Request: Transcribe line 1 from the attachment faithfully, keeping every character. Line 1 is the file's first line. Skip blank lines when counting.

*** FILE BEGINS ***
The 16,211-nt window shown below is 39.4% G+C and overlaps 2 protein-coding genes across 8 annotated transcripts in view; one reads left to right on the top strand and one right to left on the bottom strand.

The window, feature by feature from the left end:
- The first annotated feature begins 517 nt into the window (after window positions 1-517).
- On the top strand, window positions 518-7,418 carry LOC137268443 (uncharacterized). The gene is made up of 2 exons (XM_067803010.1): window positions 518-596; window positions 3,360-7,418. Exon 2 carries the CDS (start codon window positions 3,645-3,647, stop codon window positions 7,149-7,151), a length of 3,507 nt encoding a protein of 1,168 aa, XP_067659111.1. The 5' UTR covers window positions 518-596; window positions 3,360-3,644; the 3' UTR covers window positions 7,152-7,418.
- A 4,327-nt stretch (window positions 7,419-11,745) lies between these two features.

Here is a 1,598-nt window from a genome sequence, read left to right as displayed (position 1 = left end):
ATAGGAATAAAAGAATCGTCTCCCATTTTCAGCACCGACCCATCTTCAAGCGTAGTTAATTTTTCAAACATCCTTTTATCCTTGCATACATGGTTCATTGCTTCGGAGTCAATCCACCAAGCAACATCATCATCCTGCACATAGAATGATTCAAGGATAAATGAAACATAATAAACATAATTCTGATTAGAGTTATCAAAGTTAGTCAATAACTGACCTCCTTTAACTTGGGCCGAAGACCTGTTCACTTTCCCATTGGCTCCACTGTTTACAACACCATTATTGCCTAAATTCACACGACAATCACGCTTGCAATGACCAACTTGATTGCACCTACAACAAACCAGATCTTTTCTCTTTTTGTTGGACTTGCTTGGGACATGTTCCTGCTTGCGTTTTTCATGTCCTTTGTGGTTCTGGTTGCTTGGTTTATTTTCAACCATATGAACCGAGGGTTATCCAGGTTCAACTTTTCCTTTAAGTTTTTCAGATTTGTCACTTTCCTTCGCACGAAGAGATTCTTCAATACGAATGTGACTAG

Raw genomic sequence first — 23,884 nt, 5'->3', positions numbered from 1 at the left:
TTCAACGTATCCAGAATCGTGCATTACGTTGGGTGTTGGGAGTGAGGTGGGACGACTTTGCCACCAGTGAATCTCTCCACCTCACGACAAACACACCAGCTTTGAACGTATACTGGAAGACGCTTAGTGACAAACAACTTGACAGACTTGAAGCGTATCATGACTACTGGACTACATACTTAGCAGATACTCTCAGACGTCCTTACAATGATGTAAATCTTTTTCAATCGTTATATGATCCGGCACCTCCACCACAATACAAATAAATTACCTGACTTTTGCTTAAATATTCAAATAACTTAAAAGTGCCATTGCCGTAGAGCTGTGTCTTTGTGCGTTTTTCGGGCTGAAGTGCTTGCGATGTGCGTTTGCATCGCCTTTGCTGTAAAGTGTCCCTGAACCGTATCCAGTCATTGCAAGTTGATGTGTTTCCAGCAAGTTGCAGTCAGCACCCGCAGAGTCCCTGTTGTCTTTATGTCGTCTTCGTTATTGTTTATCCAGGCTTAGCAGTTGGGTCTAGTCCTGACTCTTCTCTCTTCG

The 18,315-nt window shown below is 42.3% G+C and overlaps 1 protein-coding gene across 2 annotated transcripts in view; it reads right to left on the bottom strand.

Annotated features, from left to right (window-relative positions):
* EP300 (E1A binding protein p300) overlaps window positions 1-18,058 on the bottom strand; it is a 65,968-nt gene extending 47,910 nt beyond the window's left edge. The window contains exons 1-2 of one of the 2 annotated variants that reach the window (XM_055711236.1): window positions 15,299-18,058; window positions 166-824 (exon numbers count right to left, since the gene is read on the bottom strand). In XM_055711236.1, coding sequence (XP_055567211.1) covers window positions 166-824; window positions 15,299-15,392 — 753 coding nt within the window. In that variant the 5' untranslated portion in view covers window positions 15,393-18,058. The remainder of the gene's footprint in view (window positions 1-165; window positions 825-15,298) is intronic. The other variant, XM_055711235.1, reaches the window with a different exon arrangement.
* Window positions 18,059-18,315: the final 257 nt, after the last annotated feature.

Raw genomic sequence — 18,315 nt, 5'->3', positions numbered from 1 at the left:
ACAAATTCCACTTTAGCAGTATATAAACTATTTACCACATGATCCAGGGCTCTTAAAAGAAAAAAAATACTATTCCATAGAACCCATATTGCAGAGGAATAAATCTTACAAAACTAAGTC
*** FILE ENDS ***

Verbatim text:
The 16,211-nt window shown below is 39.4% G+C and overlaps 2 protein-coding genes across 8 annotated transcripts in view; one reads left to right on the top strand and one right to left on the bottom strand.